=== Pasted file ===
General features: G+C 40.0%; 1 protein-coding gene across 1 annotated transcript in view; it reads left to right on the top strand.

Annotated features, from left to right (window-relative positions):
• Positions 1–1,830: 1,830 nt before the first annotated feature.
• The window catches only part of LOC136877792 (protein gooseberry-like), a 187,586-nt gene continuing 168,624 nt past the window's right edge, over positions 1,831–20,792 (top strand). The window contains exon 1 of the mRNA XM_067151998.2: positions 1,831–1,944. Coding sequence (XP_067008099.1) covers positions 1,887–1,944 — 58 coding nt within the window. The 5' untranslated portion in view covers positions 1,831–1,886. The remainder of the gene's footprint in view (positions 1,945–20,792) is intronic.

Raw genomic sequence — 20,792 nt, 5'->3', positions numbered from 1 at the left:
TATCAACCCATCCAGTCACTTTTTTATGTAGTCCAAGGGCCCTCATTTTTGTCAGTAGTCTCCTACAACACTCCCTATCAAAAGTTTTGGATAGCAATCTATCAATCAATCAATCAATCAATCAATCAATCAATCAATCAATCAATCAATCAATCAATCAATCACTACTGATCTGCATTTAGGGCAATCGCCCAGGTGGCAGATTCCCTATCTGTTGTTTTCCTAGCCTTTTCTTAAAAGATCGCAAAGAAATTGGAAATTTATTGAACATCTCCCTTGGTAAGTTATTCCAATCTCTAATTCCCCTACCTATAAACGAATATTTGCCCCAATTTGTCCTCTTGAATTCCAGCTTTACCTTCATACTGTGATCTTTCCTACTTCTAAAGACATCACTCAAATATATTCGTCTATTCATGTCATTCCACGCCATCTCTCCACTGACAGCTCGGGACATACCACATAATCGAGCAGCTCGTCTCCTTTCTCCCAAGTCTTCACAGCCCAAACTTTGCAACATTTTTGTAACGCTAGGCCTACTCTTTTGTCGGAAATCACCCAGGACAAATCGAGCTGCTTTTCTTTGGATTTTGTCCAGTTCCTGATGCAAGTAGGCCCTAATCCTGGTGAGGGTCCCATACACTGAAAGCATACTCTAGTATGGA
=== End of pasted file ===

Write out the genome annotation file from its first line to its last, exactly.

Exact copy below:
General features: G+C 40.0%; 1 protein-coding gene across 1 annotated transcript in view; it reads left to right on the top strand.

Annotated features, from left to right (window-relative positions):
• Positions 1–1,830: 1,830 nt before the first annotated feature.
• The window catches only part of LOC136877792 (protein gooseberry-like), a 187,586-nt gene continuing 168,624 nt past the window's right edge, over positions 1,831–20,792 (top strand). The window contains exon 1 of the mRNA XM_067151998.2: positions 1,831–1,944. Coding sequence (XP_067008099.1) covers positions 1,887–1,944 — 58 coding nt within the window. The 5' untranslated portion in view covers positions 1,831–1,886. The remainder of the gene's footprint in view (positions 1,945–20,792) is intronic.

Raw genomic sequence — 20,792 nt, 5'->3', positions numbered from 1 at the left:
TATCAACCCATCCAGTCACTTTTTTATGTAGTCCAAGGGCCCTCATTTTTGTCAGTAGTCTCCTACAACACTCCCTATCAAAAGTTTTGGATAGCAATCTATCAATCAATCAATCAATCAATCAATCAATCAATCAATCAATCAATCAATCAATCAATCAATCACTACTGATCTGCATTTAGGGCAATCGCCCAGGTGGCAGATTCCCTATCTGTTGTTTTCCTAGCCTTTTCTTAAAAGATCGCAAAGAAATTGGAAATTTATTGAACATCTCCCTTGGTAAGTTATTCCAATCTCTAATTCCCCTACCTATAAACGAATATTTGCCCCAATTTGTCCTCTTGAATTCCAGCTTTACCTTCATACTGTGATCTTTCCTACTTCTAAAGACATCACTCAAATATATTCGTCTATTCATGTCATTCCACGCCATCTCTCCACTGACAGCTCGGGACATACCACATAATCGAGCAGCTCGTCTCCTTTCTCCCAAGTCTTCACAGCCCAAACTTTGCAACATTTTTGTAACGCTAGGCCTACTCTTTTGTCGGAAATCACCCAGGACAAATCGAGCTGCTTTTCTTTGGATTTTGTCCAGTTCCTGATGCAAGTAGGCCCTAATCCTGGTGAGGGTCCCATACACTGAAAGCATACTCTAGTATGGA